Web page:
Magic or mana is an attribute assigned to characters within a role-playing or video game that indicates their power to use special abilities or "spells". Magic is usually measured in magic points or mana points, shortened as MP. Different abilities will use up different amounts of MP. When the MP of a character reaches zero, the character won't be able to use special abilities until some of their MP is recovered.

An experience point is a unit of measurement used in tabletop role-playing games (RPGs) and role-playing video games to quantify a player character's progression through the game. Experience points are generally awarded for the completion of missions, overcoming obstacles and opponents, and for successful role-playing.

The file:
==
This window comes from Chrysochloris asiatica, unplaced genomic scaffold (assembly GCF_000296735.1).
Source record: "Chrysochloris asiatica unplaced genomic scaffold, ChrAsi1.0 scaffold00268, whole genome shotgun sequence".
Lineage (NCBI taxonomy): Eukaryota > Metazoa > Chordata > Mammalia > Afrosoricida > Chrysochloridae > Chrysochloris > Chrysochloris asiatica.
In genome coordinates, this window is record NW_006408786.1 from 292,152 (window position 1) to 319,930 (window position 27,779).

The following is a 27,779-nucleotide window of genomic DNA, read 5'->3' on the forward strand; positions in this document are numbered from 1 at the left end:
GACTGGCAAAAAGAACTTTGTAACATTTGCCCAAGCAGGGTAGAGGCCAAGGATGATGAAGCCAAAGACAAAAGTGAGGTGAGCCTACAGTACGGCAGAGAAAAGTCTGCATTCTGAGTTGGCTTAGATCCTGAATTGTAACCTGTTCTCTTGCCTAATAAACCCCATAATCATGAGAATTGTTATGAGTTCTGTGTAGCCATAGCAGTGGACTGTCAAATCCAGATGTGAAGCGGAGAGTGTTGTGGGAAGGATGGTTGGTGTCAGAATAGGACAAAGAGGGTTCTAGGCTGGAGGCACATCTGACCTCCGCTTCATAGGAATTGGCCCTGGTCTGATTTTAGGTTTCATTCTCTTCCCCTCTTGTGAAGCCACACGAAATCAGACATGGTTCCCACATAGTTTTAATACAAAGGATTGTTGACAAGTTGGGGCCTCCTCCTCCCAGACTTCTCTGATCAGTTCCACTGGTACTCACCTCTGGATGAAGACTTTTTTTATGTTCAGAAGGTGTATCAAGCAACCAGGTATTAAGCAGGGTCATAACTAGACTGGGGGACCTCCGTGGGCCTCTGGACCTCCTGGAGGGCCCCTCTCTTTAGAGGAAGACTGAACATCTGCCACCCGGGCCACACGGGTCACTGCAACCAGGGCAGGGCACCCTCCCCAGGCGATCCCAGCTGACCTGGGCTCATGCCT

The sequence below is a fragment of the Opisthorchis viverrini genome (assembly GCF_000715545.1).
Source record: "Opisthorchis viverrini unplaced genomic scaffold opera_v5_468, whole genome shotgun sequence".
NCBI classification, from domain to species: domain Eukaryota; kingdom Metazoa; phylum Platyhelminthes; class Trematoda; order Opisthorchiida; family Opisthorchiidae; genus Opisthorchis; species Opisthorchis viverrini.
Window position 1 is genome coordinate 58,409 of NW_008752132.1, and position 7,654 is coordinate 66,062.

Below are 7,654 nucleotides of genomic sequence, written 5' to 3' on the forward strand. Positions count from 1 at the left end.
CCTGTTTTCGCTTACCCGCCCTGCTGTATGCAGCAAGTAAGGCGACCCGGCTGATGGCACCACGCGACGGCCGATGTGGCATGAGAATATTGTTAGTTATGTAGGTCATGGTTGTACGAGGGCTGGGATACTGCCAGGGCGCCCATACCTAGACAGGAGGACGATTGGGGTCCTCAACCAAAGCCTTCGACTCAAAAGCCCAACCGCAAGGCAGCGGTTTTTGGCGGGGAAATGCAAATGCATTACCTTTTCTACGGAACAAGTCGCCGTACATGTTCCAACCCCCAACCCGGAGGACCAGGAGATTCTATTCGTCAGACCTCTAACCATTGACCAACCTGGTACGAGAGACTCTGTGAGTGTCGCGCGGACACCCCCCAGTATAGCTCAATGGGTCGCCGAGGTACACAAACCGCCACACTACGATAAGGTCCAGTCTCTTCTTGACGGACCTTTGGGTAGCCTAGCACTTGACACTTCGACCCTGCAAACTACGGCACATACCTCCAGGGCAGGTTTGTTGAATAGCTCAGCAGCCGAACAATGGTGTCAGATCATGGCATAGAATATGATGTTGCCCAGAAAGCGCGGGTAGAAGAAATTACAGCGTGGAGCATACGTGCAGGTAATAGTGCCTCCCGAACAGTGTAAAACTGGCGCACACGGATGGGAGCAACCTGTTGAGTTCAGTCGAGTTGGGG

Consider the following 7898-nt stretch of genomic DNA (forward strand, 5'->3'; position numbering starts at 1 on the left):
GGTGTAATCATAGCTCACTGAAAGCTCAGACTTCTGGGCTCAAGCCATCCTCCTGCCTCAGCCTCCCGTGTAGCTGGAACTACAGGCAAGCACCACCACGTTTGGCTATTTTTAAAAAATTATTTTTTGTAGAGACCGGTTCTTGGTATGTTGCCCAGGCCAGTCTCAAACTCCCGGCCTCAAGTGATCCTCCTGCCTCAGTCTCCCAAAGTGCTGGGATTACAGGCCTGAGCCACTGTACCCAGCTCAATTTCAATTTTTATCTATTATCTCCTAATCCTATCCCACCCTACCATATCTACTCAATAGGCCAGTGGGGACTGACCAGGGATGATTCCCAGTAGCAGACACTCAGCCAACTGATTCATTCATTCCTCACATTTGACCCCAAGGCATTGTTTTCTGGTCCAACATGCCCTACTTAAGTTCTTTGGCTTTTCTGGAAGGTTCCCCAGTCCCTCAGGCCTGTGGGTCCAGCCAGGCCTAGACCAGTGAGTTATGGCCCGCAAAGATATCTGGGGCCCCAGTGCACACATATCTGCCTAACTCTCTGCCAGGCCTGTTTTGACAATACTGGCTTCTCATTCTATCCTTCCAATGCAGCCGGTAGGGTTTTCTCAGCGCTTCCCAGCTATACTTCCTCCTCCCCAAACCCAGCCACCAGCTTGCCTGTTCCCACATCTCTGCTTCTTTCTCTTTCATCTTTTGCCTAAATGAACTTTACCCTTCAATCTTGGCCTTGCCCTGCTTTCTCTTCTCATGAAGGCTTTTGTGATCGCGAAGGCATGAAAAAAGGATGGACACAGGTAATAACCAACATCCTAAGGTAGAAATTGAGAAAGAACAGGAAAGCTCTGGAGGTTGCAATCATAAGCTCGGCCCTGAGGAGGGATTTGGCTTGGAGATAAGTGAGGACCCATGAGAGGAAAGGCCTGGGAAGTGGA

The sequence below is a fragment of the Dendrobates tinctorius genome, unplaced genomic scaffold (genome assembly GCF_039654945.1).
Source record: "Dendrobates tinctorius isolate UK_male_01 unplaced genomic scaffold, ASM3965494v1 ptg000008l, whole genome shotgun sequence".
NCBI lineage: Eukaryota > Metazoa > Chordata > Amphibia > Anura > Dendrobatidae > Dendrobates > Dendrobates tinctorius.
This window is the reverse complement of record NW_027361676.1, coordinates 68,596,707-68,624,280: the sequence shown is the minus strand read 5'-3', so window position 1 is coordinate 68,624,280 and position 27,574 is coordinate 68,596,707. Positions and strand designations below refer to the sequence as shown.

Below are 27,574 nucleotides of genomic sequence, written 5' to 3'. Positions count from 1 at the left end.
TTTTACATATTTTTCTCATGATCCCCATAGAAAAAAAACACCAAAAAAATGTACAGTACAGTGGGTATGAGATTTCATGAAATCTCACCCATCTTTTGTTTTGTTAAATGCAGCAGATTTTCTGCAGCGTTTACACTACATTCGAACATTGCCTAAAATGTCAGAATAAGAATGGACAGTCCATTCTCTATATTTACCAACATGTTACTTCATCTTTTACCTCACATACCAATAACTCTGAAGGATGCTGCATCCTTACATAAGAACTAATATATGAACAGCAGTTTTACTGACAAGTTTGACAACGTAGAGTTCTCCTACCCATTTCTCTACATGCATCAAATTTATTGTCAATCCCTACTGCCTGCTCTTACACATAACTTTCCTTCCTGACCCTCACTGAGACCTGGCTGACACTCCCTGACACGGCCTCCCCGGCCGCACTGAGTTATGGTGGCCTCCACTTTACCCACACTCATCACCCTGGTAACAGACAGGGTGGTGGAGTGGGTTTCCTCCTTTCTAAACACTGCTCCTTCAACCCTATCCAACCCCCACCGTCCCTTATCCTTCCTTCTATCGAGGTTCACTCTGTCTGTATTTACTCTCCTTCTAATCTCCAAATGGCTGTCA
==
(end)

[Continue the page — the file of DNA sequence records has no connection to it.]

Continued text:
Characters can continue to level up through activities within the Peristylium while the PSP is in sleep mode, the game's UMD is running, and the PSP is charging. The multiplayer function, activated through the game's configuration screen, allows two other players to jump into another host player's game via an online connection. The allotted time for multiplayer is limited to a few minutes, with transitions between zones triggering the end of a multiplayer section. The time limit can be extended by players helping their current host. The first and last segments of the game are not open to multiplayer. [4] [15] [23] [24] There is also a function called Magical Academy Assist, in which NPCs named after members of the game's production team are summoned into battle to assist the cadets. [25]

Synopsis

Note: The plot of Type-0 is the same in its original version and the high-definition remaster Final Fantasy Type-0 HD, so the terms and quotes used in the text are from the localization of the high-definition remaster rather than unofficial translations.

Setting